Soil erosion has been a major issue over much of the New Zealand land surface since land clearance began. By the 1930s flooding and soil erosion were such a concern that in 1941 the Soil Conservation and Rivers Control Act was passed. This established Catchment Boards whose function was to reduce the extent and risk of soil erosion and flooding. These boards were serviced by the Public Works Department, followed by Ministry of Works and Development which managed the applied research needs through research farms and demonstration farms.
An initial government requirement was that erosion control plant material to stabilise pastoral land had to be grown in the presence of the grazing animal. Hence material that grew from poles was preferred over seedlings. An international review identified poplars and willows as those tree species most suited to the task. Tree selection began in the 1950s when Mr C van Kraayenoord undertook a nation wide poplar and willow survey and began an introduction and selection programme which resulted in the release of superior clones. Improved nursery management techniques were developed which enabled these materials to be rapidly bulked up and distributed to farmers. (This international breeding and selection has continued in a more limited capacity to the present day to keep ahead of pests and diseases and to provide clones that will prosper in specific difficult environments.)
In 1968 the National Plant Materials Centre (NPMC) was established at Aokautere, near Palmerston North, to centralise the national breeding and selection programmes. In 1975 this centre was incorporated into the Aokautere Science Centre, which was tasked with researching applied soil conservation management techniques nationally. In 1988 the NPMC had an annual budget of $2.2m of which approximately $700,000 was allocated to poplar and willow breeding.
The research for suitable plant species included native plants but none of these could be grown from poles, had similar growth rates and could grow in the presence of the grazing animal. Native plants were suited to retirement areas. The Plant Materials Handbook, 1986, Volumes 1-3 (Water & Soil Miscellaneous Publication Numbers 93-95) detailed in excess of 200 introduced plants that were suitable for erosion control in various situations, of which poplars and willows proved to be the most versatile.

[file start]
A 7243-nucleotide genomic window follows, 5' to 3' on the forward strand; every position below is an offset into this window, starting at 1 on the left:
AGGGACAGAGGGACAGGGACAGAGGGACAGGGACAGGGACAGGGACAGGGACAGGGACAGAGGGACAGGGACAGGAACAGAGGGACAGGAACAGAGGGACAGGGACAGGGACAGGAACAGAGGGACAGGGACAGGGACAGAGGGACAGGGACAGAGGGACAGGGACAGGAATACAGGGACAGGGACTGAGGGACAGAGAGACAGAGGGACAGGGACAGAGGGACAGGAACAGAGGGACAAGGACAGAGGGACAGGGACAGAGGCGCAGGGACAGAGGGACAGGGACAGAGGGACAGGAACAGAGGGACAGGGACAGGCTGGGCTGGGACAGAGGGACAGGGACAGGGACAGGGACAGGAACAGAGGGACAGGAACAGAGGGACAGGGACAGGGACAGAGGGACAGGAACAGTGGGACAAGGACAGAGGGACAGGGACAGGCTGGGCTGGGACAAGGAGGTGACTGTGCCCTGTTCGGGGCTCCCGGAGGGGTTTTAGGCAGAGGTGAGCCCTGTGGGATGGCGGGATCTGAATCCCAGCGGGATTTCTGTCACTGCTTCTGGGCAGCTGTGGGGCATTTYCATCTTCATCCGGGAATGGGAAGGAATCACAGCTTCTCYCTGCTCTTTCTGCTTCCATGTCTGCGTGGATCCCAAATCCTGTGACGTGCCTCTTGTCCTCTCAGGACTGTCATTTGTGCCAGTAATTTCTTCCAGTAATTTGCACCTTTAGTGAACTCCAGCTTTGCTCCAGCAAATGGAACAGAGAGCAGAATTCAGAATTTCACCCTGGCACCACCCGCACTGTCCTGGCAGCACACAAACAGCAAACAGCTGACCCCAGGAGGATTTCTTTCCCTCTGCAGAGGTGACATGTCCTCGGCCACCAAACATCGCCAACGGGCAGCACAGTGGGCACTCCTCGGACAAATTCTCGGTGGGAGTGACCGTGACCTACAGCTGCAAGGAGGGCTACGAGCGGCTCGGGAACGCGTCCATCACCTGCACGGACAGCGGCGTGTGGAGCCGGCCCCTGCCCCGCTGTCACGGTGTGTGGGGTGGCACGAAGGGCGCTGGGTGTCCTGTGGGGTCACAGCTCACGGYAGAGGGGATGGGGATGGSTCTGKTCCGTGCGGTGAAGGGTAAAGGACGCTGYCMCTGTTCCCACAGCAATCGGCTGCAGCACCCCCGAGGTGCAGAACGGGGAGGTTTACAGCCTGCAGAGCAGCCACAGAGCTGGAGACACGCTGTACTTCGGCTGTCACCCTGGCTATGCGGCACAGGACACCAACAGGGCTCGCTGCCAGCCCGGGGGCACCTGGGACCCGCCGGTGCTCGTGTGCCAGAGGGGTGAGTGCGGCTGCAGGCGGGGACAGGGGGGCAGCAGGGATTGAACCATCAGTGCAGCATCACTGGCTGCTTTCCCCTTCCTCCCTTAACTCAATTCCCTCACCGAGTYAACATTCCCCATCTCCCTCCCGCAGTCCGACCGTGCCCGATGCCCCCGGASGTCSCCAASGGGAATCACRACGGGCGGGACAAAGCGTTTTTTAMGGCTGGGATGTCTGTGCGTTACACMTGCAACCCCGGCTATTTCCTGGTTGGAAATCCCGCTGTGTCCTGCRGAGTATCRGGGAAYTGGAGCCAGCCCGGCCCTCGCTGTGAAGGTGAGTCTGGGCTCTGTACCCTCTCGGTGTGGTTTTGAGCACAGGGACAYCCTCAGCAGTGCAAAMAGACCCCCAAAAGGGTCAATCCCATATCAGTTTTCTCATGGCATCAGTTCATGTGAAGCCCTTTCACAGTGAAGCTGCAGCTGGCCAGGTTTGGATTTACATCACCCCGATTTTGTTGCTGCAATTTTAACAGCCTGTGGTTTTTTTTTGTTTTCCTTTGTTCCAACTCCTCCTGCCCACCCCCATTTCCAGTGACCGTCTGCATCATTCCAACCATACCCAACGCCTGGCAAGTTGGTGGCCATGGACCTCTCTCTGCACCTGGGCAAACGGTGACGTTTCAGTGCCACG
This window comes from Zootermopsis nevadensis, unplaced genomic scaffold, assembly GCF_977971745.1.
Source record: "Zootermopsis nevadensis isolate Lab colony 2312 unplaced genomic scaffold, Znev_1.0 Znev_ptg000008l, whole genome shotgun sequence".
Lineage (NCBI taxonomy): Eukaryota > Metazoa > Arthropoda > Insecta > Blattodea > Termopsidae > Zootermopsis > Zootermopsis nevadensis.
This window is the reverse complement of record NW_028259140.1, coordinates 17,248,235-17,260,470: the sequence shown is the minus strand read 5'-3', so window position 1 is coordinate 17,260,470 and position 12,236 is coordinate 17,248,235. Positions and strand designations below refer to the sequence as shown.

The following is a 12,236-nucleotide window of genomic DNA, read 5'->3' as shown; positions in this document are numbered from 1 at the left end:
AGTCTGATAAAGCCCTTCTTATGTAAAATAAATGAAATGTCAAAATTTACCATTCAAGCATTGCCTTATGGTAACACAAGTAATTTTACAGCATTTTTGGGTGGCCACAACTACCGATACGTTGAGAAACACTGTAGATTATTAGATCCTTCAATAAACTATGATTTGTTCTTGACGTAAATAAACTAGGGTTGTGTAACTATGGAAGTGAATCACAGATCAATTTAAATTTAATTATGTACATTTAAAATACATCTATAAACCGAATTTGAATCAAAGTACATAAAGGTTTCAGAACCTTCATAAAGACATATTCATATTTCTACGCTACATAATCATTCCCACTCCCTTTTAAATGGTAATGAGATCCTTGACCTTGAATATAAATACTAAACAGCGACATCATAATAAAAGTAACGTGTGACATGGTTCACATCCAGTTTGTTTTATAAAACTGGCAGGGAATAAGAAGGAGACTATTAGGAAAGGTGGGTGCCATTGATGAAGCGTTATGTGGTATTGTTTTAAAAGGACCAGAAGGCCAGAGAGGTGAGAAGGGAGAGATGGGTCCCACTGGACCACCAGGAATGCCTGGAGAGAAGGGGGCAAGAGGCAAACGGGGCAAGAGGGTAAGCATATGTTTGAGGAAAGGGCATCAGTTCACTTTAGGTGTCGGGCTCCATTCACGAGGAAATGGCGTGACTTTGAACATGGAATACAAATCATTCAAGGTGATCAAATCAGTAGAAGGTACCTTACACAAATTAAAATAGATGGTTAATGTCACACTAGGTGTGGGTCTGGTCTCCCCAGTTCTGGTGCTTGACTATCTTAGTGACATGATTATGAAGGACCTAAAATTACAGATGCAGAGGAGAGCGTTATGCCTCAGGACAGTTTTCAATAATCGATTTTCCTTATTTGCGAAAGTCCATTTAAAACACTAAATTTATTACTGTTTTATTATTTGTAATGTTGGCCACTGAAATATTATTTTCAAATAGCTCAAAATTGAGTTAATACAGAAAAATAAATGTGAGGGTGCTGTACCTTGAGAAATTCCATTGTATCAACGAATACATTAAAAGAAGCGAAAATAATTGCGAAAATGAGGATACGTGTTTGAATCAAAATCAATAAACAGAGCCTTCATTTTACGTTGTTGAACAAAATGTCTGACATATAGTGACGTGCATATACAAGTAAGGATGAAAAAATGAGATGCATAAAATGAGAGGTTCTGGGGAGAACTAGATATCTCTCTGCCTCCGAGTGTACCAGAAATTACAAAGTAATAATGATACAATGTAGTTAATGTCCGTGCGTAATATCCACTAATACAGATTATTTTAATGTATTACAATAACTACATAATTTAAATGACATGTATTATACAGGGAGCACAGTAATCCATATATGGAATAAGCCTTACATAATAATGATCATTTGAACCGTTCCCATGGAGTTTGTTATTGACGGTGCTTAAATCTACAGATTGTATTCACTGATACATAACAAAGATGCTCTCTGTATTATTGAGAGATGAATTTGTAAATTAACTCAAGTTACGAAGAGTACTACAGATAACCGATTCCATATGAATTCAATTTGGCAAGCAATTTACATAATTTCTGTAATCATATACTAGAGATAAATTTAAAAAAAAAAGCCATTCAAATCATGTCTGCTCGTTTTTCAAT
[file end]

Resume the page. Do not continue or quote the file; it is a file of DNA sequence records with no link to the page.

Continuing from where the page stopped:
In 1992 with the creation of the Crown Research Institutes, the National Plant Materials Centre was disestablished and the erosion control breeding programmes for poplars and willows transferred to the HortResearch Crown Research Institute (CRI), Palmerston North. Due to the applied nature of the research the essential breeding and trialling programmes were not able to secure long term funding. The result was a discarding of all except the basic poplar and willow breeding programmes and the maintenance of the poplar and willow gene pool (which had been built up over the preceding 40 years). ‘Survival’ funding was provided by a group of Regional and Unitary Councils (~$50,000 pa), slivers of FRST funding associated with related projects, and by the goodwill of the host CRI. All parties recognised the need for continued development of poplars and willows but it was not the core business of any research organisation. Long standing scientists and technicians employed in the programme departed in the period 1992-97.
Coupled with the decline in funding for research was a reduction in conservation plantings. It is difficult to find substantial plantings of poplars and willows on pastoral hill country dating from the 1990s, though these are present from the period 1970-90. However, heavy storm events continued to plague pastoral hill country, where ~700,000 ha remain unprotected by conservation trees. In 2007 the Ministry of Agriculture and Forestry (MAF) established a Hill Country Erosion Fund which sought to decrease pastoral hill country erosion through financial support for regional soil conservation projects. New plantings of poplars and willows are a key component of these projects
In February 2008, $450,000 per annum was sought from the MAF Hill Country Erosion Fund (HCEF) to develop new poplar and willow material, field check its suitability, bulk up supplies for Council nurseries, carry out disease and pest monitoring, research new clone physiology and to provide educational material and services. In July 2008, MAF agreed to provide $175,000 per annum for four years from their HCEF. This was conditional on Councils providing a similar amount and a stable funding source being established to provide a secure long term future. Councils agreed to the proposal and a committee was formed to establish a Poplar and Willow Research Trust by 2012 with the brief to find and secure funding for poplar and willow research beyond 2012.